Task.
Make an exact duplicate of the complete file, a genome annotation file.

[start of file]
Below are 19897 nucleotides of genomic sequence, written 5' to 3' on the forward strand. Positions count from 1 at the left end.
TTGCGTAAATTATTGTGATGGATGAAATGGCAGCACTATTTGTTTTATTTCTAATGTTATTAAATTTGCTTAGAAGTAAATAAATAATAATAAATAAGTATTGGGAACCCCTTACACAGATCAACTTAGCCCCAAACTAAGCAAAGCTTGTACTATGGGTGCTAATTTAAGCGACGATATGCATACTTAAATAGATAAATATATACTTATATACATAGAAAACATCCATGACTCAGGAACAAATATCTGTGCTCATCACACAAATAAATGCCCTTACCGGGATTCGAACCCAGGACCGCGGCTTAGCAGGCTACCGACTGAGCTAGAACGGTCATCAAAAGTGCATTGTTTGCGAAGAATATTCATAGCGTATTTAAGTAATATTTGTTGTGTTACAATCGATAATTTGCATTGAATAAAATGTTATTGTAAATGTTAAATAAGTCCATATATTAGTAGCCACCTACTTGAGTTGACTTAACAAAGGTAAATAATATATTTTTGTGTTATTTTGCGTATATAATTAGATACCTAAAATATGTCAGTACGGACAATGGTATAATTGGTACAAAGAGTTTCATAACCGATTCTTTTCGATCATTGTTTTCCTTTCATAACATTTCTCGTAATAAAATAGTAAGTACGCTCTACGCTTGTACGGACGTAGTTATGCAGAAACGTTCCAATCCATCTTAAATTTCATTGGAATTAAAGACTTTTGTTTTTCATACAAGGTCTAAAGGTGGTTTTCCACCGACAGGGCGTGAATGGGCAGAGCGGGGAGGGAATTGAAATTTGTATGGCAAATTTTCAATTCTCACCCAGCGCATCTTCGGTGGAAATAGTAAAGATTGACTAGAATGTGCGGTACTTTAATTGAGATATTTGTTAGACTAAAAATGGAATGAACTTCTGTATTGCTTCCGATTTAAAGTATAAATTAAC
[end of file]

Below are 19897 nucleotides of genomic sequence, written 5' to 3' on the forward strand. Positions count from 1 at the left end.
TTGCGTAAATTATTGTGATGGATGAAATGGCAGCACTATTTGTTTTATTTCTAATGTTATTAAATTTGCTTAGAAGTAAATAAATAATAATAAATAAGTATTGGGAACCCCTTACACAGATCAACTTAGCCCCAAACTAAGCAAAGCTTGTACTATGGGTGCTAATTTAAGCGACGATATGCATACTTAAATAGATAAATATATACTTATATACATAGAAAACATCCATGACTCAGGAACAAATATCTGTGCTCATCACACAAATAAATGCCCTTACCGGGATTCGAACCCAGGACCGCGGCTTAGCAGGCTACCGACTGAGCTAGAACGGTCATCAAAAGTGCATTGTTTGCGAAGAATATTCATAGCGTATTTAAGTAATATTTGTTGTGTTACAATCGATAATTTGCATTGAATAAAATGTTATTGTAAATGTTAAATAAGTCCATATATTAGTAGCCACCTACTTGAGTTGACTTAACAAAGGTAAATAATATATTTTTGTGTTATTTTGCGTATATAATTAGATACCTAAAATATGTCAGTACGGACAATGGTATAATTGGTACAAAGAGTTTCATAACCGATTCTTTTCGATCATTGTTTTCCTTTCATAACATTTCTCGTAATAAAATAGTAAGTACGCTCTACGCTTGTACGGACGTAGTTATGCAGAAACGTTCCAATCCATCTTAAATTTCATTGGAATTAAAGACTTTTGTTTTTCATACAAGGTCTAAAGGTGGTTTTCCACCGACAGGGCGTGAATGGGCAGAGCGGGGAGGGAATTGAAATTTGTATGGCAAATTTTCAATTCTCACCCAGCGCATCTTCGGTGGAAATAGTAAAGATTGACTAGAATGTGCGGTACTTTAATTGAGATATTTGTTAGACTAAAAATGGAATGAACTTCTGTATTGCTTCCGATTTAAAGTATAAATTAAC